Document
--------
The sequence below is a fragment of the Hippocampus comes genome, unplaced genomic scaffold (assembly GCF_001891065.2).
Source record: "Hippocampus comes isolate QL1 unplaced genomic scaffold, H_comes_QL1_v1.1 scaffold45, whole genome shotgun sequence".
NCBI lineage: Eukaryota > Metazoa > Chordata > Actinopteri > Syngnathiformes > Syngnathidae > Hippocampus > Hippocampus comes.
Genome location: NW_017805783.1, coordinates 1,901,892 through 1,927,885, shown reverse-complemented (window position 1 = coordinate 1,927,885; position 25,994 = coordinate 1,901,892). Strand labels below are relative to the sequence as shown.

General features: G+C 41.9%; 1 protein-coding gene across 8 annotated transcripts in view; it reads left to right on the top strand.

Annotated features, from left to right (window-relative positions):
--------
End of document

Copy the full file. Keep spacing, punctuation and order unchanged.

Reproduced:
The sequence below is a fragment of the Hippocampus comes genome, unplaced genomic scaffold (assembly GCF_001891065.2).
Source record: "Hippocampus comes isolate QL1 unplaced genomic scaffold, H_comes_QL1_v1.1 scaffold45, whole genome shotgun sequence".
NCBI lineage: Eukaryota > Metazoa > Chordata > Actinopteri > Syngnathiformes > Syngnathidae > Hippocampus > Hippocampus comes.
Genome location: NW_017805783.1, coordinates 1,901,892 through 1,927,885, shown reverse-complemented (window position 1 = coordinate 1,927,885; position 25,994 = coordinate 1,901,892). Strand labels below are relative to the sequence as shown.

General features: G+C 41.9%; 1 protein-coding gene across 8 annotated transcripts in view; it reads left to right on the top strand.

Annotated features, from left to right (window-relative positions):